Originally from Aberfeldy, Callum attended a weightlifting club in Pitlochry before moving to Glasgow to study economics. He then entered the Palace of Art Centre for Sports Excellence, the home for talented athletes in the West of Scotland. A few years later he joined The Gladiator Weightlifting Club, a specialised centre in Easterhouse that has produced 300 Scottish, British, European and world-class athletes. His current club, it was here he met influential coaches Raymond Cavanagh and Martin Boland, who have helped him on his way to success in the British University, Western Districts, Scottish Seniors and Glasgow Classic tournaments, (where he also picked up the award for best male performer along the way). Callum’s achievements in carrying on the rich history of the Gladiator Programme are all the more impressive when you consider that he’s straddling succeeding in the world of professional sport with taking part in full-time higher education. During an interesting conversation, he told me:
“It’s very difficult to do both. I’m in the last year of my degree and have important essays and exams coming up. I train everyday so it can prove challenging fitting everything in. Since the club is in Easterhouse it can take a while to get to, and as you can imagine it’s a very different environment to the West End.”
Drinking is kept to a minimum. Nights out are rare. Food and diets are kept simple: lots of chicken and tuna. It’s a lifestyle unfamiliar to most students, and one that is best exemplified when Callum uses the university gym:
“When you’re lifting weights you need total focus and concentration. When I’m lifting at the university gym I’ll be giving it my all and a couple of people will pass the weights, obscuring my vision and taking away my attention. I realise, though, that it’s the university gym for everyone and I just need to make do.”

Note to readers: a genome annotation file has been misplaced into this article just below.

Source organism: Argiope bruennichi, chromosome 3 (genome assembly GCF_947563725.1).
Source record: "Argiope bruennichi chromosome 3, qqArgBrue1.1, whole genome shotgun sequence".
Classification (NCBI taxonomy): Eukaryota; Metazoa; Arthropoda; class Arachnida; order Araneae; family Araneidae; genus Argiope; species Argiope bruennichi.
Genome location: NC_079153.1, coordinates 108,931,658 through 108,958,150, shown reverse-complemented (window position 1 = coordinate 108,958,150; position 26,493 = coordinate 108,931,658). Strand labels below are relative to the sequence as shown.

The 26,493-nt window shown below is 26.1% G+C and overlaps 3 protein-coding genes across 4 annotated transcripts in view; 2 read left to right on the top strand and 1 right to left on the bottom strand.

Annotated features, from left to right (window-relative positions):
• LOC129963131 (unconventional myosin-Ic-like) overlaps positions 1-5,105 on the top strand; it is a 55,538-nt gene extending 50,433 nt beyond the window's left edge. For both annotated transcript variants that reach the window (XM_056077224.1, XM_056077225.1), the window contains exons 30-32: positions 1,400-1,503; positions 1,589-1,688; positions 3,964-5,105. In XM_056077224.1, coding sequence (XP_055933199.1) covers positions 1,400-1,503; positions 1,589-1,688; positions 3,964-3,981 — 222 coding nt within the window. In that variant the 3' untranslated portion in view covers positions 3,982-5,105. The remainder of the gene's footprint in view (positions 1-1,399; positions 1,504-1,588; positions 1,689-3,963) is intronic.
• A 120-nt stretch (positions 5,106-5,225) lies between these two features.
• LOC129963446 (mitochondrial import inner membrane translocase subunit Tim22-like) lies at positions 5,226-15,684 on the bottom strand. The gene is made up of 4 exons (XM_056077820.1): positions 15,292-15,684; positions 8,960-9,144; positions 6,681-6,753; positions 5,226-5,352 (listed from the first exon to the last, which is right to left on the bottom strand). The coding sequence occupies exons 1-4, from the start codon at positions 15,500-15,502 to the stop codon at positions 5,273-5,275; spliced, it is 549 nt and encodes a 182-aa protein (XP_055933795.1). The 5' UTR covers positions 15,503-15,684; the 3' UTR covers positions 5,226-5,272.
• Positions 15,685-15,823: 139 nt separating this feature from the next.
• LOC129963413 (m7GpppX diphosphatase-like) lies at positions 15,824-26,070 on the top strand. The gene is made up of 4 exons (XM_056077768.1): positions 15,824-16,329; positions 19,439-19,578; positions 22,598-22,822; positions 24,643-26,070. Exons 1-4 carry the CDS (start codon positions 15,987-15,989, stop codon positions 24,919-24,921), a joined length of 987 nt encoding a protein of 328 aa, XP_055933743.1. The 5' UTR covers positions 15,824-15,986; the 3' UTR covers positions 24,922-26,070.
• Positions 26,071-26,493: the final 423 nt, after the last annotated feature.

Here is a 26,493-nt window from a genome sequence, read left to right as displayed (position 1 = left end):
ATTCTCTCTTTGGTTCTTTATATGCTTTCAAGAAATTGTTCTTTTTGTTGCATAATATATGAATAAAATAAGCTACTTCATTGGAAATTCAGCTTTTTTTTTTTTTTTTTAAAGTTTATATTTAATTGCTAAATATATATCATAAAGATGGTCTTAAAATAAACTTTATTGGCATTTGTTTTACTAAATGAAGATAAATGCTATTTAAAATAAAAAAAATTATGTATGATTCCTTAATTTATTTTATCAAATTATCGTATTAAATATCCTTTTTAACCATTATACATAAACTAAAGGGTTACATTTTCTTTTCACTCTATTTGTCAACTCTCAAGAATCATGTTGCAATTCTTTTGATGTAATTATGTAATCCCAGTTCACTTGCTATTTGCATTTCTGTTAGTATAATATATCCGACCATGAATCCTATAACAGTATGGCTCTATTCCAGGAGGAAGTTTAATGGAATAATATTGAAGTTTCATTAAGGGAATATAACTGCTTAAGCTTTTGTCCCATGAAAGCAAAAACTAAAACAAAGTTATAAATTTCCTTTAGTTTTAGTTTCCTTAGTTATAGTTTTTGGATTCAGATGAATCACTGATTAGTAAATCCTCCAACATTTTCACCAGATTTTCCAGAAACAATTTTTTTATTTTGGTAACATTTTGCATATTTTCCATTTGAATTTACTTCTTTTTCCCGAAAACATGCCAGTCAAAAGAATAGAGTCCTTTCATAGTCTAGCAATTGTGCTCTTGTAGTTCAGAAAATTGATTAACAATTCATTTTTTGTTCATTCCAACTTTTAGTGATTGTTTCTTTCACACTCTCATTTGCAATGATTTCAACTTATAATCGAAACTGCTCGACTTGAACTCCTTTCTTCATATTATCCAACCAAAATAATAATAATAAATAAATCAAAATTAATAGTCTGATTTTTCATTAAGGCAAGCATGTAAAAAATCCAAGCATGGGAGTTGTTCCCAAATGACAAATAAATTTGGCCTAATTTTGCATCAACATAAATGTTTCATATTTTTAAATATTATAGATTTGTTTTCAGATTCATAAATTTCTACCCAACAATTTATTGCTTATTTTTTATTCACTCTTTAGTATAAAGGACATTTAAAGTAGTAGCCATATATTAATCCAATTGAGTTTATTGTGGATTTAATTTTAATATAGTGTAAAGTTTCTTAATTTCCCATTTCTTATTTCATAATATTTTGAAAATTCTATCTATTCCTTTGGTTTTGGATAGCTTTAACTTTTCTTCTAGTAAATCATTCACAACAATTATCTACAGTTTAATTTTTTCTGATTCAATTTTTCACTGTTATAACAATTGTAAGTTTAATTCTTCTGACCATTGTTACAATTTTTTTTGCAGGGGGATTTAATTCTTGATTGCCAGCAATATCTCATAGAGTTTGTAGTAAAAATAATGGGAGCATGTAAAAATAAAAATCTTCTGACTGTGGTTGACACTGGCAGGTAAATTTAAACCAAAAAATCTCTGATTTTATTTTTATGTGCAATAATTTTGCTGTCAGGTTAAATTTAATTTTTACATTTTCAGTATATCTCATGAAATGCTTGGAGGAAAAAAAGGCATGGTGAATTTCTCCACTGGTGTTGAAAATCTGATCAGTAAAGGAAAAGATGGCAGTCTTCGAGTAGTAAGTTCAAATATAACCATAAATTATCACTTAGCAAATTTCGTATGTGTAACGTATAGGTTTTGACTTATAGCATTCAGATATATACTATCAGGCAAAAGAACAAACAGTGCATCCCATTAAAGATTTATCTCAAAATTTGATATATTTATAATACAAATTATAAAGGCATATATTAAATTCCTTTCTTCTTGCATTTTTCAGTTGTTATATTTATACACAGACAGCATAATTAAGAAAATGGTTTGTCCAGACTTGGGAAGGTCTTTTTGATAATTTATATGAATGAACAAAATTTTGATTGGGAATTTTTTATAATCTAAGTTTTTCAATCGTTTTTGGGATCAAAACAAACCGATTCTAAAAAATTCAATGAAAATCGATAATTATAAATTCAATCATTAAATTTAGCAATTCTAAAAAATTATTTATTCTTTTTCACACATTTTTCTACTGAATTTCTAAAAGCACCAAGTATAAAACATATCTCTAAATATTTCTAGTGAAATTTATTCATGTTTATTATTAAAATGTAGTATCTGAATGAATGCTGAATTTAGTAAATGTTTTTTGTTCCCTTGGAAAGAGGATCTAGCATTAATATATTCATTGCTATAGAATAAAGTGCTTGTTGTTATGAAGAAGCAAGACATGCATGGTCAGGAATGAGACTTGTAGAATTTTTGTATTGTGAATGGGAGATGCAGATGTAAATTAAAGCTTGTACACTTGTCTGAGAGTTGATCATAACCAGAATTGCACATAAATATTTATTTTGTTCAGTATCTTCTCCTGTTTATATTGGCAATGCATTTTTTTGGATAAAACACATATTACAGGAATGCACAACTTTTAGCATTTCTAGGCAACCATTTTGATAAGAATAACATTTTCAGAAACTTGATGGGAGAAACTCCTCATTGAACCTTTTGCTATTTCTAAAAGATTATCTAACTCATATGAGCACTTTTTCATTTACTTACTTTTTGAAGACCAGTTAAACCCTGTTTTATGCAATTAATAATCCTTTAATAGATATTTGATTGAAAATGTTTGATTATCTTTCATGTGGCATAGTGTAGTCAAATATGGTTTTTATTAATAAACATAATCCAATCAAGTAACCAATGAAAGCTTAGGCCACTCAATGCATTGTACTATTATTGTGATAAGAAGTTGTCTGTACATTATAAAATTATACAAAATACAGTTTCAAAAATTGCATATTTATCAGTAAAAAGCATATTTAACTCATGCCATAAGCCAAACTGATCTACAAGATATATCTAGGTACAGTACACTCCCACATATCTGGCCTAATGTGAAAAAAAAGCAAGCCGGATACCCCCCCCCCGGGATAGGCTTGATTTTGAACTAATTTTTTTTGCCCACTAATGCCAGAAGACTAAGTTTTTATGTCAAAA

While highlighting the problems involved in training at the gym, Callum is also quick to point out the positive support he’s received through the university. He’s been a beneficiary of the university’s talented athlete support system and his application for sponsorship from GUSA was processed quickly and effectively. Since a lot of Callum’s endeavours come from his own pocket and “there’s not a lot of money to go about”, any funding he does receive is greatly appreciated. As Callum concedes, “you need to be at a good level before receiving a steady amount of sponsorship.” However, he’s confident that’s he getting there: “Next year I hope to attend the Commonwealth Championships in Malta and the World University Championships in Israel - I’ve already competed in Austria and Denmark so I’m familiar with weightlifting in foreign countries. I’m currently lifting 270 kgs and it’s my aim to reach 300.”
In an ideal world Callum would participate in these two tournaments before taking part in the Commonwealth Games. The chance to compete in a prestigious sporting event that’s taking place in his adopted home city would signal a symbolic chapter in his weightlifting career. “When I finish university I don’t think I’ll get a graduate job - it’ll be a part-time or casual job just to see me by. My sole focus upon graduation next year and 2014 will be training for the Games.”
But what about after 2014? Will he continue to train as a weightlifter?
He laughs. “Most students have their quarter-life crisis when they graduate. But I think my time for hard decisions will be after the Games.”
After our conversation we shake hands and leave. Callum has a humility, niceness and decency that is only matched by his dreams and expectations. As I watch him disappear into a crowd it strikes me that, despite the training regimes and physical workouts, he’s just an ordinary student studying for exams and struggling to balance his university and work commitments while dreaming of a happy and successful future. It’s just that with Callum, those dreams feature a Commonwealth Games gold medal around his neck.
If anyone is interested in sponsoring Callum then please contact the Glasgow Guardian.